First, he faced the possibility that the prior action would bar the subsequent action. Under the doctrine of bar, a party, or those in privity with that party, cannot again maintain the same cause of action against a defendant, or his privies, who has won a previous judgment. (See Towns v. Yellow Cab Co. (1978), 73 Ill.2d 113, 382 N.E.2d 1217.) It could have been found that the property damage claim and the personal injury claim were in essence one cause of action, and, since plaintiff was in privity with the insurer-subrogee, he was barred from bringing his new action.
Second, even if a court refused to hold that the actions were the same, the plaintiff-subrogor could be precluded from relitigating the issue of defendant's negligence by the doctrine of estoppel by verdict (collateral estoppel). Under that doctrine, a party, or his privies, who loses a previous judgment in a case against defendants, or his privies, is estopped from denying the conclusiveness of a material issue determined in the prior suit, which material issue is also presented in the subsequent suit. (Claiborne v. Hutchinson (1978), 67 Ill. App.3d 374, 385 N.E.2d 29.) Thus, plaintiff-subrogor, in his action for personal injuries against a defendant who had won his case against the subrogee, could be estopped from denying defendant's freedom from negligence, an issue determined in the insurer-subrogee's suit against defendant.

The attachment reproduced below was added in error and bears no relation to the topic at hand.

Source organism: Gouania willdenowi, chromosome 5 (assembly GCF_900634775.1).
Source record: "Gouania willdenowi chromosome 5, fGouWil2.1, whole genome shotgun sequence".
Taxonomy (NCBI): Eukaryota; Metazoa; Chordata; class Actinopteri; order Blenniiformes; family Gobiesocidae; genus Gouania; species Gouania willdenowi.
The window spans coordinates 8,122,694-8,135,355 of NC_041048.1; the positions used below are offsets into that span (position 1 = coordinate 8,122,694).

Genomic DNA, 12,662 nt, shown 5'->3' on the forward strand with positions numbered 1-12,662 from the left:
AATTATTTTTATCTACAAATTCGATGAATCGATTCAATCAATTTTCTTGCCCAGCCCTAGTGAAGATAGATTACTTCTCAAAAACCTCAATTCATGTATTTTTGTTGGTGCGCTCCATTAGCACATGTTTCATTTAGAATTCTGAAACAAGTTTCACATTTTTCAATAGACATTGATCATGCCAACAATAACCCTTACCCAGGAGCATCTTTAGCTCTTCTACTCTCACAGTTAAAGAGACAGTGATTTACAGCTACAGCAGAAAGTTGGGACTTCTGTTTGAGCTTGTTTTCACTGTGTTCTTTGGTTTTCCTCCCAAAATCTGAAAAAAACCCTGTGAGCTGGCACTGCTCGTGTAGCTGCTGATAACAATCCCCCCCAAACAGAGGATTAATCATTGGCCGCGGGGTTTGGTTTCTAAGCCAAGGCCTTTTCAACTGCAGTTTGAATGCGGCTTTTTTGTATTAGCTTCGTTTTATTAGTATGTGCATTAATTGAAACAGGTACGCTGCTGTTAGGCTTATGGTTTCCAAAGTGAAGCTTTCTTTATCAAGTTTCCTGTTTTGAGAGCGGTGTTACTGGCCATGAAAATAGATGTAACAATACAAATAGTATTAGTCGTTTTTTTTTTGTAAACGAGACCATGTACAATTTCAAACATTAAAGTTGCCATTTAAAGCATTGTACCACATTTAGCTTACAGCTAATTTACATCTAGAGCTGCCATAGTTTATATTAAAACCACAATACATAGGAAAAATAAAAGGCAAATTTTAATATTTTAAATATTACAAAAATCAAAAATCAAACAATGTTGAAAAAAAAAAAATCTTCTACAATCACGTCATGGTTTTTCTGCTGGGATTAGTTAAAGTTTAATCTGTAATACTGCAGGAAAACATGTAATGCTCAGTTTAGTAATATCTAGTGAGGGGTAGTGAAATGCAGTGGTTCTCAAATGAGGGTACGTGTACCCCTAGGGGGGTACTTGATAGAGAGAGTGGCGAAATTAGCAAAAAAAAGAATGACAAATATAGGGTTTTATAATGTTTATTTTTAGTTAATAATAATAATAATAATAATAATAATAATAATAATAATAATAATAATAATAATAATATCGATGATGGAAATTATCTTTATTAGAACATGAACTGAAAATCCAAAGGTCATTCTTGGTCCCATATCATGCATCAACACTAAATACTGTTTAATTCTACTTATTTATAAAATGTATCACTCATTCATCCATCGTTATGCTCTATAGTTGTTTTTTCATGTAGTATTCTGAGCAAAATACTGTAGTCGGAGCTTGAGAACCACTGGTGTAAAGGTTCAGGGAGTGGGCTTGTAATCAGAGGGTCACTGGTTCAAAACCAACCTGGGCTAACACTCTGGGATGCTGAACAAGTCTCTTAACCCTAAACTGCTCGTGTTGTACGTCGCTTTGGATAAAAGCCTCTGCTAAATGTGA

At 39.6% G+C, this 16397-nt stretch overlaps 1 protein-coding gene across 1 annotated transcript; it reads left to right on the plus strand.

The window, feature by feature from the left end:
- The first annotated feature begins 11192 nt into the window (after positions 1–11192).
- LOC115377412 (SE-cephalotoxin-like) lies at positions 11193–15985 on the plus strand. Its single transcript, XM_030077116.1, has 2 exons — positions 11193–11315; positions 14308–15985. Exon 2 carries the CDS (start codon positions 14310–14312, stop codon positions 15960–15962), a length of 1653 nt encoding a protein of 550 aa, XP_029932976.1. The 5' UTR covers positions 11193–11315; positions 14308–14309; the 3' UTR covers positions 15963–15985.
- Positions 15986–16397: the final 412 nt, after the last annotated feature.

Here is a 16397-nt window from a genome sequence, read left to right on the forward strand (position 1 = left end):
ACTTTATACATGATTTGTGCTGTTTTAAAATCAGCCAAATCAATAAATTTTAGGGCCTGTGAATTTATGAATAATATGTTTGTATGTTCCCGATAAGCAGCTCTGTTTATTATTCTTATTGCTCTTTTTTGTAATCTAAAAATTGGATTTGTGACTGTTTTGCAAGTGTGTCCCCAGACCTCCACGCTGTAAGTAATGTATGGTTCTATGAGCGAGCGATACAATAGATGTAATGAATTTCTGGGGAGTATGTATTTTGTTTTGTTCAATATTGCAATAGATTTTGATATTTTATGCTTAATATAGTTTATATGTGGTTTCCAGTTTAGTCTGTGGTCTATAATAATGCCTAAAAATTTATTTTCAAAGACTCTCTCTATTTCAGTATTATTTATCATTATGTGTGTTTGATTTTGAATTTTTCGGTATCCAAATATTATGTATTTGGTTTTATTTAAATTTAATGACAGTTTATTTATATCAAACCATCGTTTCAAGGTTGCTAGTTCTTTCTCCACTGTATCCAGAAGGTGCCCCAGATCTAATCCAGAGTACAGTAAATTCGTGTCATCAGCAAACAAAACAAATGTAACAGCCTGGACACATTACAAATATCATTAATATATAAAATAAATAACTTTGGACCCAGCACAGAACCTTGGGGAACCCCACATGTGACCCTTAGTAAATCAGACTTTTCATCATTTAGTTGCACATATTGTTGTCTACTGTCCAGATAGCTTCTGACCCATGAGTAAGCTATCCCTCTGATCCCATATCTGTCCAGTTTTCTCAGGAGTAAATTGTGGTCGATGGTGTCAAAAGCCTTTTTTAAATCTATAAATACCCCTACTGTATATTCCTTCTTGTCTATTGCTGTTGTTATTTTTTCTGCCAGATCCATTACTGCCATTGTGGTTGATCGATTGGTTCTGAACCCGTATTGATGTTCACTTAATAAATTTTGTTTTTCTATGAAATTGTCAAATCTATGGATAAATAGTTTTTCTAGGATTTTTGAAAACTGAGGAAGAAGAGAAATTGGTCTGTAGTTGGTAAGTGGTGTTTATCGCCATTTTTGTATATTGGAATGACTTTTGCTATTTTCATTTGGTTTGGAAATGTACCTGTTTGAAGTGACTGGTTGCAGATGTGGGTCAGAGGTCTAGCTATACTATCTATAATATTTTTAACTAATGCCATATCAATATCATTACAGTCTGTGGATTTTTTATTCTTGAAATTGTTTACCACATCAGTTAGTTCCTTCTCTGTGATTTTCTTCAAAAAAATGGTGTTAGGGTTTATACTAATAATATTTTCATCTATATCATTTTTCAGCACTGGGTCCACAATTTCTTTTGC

According to the Joint Committee Comments, the legislature considered the foregoing results to be unjust to the plaintiff-subrogor and enacted section 22(4) to prevent such results. Plaintiff alleges that the comments prove the legislature intended to protect only plaintiff-subrogors from the harsh effects of bar and estoppel by verdict when a defendant won the prior judgment, and did not intend to protect a defendant from the effects of estoppel by verdict when he lost the prior judgment.
We find two distinct reasons for rejecting plaintiff's argument, each of which we will discuss separately.
1 The first reason involves the basic rules of statutory interpretation as to what we can consider in determining the meaning of a statute. These basic rules were discussed by our supreme court in Franzese v. Trinko (1977), 66 Ill.2d 136, 361 N.E.2d 585, where it was said: